The final piece to a $1.6 billion spending plan to keep the Charleston waterfront competitive in an era of bigger, heavier ships came together this week with the State Ports Authority's second bond offering in as many years.
The maritime agency placed $547 million in debt that will help pay for a new terminal in North Charleston and an access road linking the site to Interstate 26. Other proceeds will retire $125 million of higher-interest debt issued in 2015 for a savings of about $11 million.
Interest on the new, 40-year debt obligation — the SPA's largest single transaction in history — is 3.55 percent.
"That's outstanding, there's no other way to say it," Phil Padgett, the authority's chief financial officer, said of the low interest rate. Last year, the authority issued $325 million in bonds at 3.92 percent.
"It was a pretty significant decrease in a year's time," Padgett said.
The new financing announced at the authority's board meeting Thursday gives the agency about $1.4 billion worth of outstanding debt backed by revenues from shipping line contracts, cruise line charges and other operations.
It also completes the funding for improvements that began in 2015 and "will set us up for a really bright future" while keeping Charleston among the nation's top container ports, said Jim Newsome, the authority's president and CEO.
"I would have told you in 2015 that we were significantly behind on infrastructure," Newsome said. With the projects that will completed by 2021, he said, "we've caught up completely ... and just in the nick of time."
Winding down infrastructure spending in the next couple of years will give the authority more time to pursue a more diversified mix of cargo, Newsome said, supplementing the port's manufacturing base with more retail, agricultural and petrochemical products.
The port's terminals handled a record 1.36 million containers in fiscal 2019, which ended June 30, and set a single-month record of 132,233 boxes in August. The authority expects 2 percent growth this year to 1.385 million containers of all sizes.
Mark Vitner, senior economist at Wells Fargo, said global trade is slowing but spending at the Port of Charleston will pay off especially if the authority can shore up rail access to link the coast with Midwest markets.
"From an interest rate perspective, it's a great time to borrow money," Vitner said during a visit to Charleston on Thursday. "I would be investing the money in the port because the thing that seems to be more certain is that we're going to be seeing more goods coming to East Coast ports."
Ports along the East Coast now account for roughly one-third of cargo shipped from Asia, helped by an expansion of the Panama Canal that allows bigger ships to reach them more quickly. That's up from about one-fourth of all Asian cargo five years ago.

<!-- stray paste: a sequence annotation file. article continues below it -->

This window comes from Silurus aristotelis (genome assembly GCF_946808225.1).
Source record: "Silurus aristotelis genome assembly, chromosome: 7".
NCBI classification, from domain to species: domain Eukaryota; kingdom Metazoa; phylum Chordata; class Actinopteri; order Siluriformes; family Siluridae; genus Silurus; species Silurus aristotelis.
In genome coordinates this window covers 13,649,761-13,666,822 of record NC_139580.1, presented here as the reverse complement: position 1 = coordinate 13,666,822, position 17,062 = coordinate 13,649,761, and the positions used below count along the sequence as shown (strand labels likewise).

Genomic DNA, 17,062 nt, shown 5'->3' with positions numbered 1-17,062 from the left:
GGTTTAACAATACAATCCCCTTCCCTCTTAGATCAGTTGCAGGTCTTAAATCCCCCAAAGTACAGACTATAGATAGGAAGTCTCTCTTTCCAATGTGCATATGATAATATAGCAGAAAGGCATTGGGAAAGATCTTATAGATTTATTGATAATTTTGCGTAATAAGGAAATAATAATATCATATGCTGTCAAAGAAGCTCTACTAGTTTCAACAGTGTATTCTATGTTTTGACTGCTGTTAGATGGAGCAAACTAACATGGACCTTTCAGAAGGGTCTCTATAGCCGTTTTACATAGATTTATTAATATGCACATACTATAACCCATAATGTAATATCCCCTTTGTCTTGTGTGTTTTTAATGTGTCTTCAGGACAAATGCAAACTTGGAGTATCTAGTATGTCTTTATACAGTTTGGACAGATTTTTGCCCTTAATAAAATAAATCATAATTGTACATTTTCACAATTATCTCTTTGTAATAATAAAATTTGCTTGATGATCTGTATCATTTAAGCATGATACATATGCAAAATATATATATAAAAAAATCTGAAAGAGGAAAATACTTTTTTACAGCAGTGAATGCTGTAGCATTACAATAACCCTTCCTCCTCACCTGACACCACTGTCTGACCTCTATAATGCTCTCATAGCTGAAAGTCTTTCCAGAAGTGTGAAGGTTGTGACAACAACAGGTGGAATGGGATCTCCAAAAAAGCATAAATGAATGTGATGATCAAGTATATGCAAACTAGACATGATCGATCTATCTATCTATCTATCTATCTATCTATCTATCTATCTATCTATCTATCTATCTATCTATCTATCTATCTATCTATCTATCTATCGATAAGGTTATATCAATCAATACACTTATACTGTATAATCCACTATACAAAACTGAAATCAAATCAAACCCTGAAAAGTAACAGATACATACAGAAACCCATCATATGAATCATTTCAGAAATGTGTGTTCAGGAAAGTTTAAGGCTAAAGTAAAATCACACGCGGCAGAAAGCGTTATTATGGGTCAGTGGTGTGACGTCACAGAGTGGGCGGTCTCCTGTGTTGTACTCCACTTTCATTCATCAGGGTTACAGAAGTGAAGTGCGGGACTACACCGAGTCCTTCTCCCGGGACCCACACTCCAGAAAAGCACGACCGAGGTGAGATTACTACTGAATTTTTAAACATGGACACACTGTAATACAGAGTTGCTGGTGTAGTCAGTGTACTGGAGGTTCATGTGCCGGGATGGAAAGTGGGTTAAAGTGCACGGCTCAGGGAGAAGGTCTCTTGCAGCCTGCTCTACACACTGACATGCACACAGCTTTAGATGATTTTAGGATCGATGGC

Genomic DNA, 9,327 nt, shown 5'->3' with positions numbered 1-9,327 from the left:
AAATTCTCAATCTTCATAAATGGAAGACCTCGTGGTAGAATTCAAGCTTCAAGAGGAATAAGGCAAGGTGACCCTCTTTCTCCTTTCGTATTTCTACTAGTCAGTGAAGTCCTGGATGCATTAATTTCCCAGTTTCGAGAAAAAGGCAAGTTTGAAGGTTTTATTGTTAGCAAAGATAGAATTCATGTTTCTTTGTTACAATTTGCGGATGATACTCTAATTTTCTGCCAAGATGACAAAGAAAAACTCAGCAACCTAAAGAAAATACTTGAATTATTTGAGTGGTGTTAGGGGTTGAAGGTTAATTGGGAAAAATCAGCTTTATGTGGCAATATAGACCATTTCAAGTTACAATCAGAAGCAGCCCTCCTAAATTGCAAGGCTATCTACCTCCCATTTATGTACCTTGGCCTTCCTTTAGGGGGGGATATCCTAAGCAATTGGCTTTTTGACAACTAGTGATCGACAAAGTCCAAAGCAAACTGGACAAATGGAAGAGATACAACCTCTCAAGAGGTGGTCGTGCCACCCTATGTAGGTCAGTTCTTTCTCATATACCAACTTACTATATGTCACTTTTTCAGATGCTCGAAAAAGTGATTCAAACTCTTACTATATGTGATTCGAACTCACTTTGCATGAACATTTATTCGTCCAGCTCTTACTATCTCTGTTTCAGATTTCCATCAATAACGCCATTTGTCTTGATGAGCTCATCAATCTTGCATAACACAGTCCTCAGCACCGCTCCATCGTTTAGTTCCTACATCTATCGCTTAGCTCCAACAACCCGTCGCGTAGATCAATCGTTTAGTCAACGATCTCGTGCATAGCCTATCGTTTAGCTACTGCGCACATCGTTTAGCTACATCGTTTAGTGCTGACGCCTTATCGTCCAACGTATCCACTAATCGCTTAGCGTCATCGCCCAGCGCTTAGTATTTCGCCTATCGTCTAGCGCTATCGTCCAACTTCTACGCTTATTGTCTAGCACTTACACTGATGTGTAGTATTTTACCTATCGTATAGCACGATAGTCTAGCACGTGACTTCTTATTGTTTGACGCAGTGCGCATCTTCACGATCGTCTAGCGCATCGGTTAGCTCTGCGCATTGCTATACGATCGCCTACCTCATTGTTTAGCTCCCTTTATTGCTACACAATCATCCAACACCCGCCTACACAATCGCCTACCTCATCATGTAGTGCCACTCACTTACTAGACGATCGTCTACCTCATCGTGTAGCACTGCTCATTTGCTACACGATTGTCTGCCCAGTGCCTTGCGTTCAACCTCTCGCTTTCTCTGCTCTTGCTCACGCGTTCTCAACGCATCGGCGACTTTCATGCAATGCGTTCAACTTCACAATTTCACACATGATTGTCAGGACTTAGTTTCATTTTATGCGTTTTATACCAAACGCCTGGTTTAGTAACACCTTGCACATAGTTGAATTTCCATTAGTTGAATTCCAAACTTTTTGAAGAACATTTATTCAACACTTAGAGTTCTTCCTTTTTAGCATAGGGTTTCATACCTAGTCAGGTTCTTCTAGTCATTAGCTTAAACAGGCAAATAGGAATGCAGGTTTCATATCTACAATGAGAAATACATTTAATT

Moody's and Standard & Poor's reaffirmed their A1 and A-plus ratings, respectively, on the authority's debt.
Moody's said its rating "reflects the authority's strong cargo volumes, benefiting from favorable demographics and industrial trends in the South Carolina and Southeast economies."
S&P cited the authority's "very strong management and governance" as well as the region's sound economy.
More than half of the bond revenue will be used to complete the initial segment of the Leatherman Terminal in North Charleston, which is scheduled to open on the former Navy base in March 2021.
The first phase will include a 1400-foot berth that can handle ships carrying 18,000 cargo containers, five ship-to-shore cranes with 169-foot lift height and 25 rubber-tired gantry cranes that can stack cargo boxes six high and seven wide.
Two future phases of the $762 million Leatherman Terminal will be built as market conditions warrant, giving the port enough capacity to handle cargo through at least 2035.
Another $136 million will be used to pay for the $330 million access road, a joint project between the SPA and the S.C. Department of Transportation that's designed to minimize port truck traffic off local roads.
Projects funded by previous bonds include crane and equipment purchases and refurbishing Wando Welch Terminal, the port's largest and busiest facility.
While it's not a part of the authority's $1.6 billion spending plan, the agency points to a $558 million project to deepen Charleston Harbor as a key piece of the agency's infrastructure plan. The state- and federally funded dredging project will be completed in 2021 and allows big container ships visit the port's terminals at any time regardless of tides.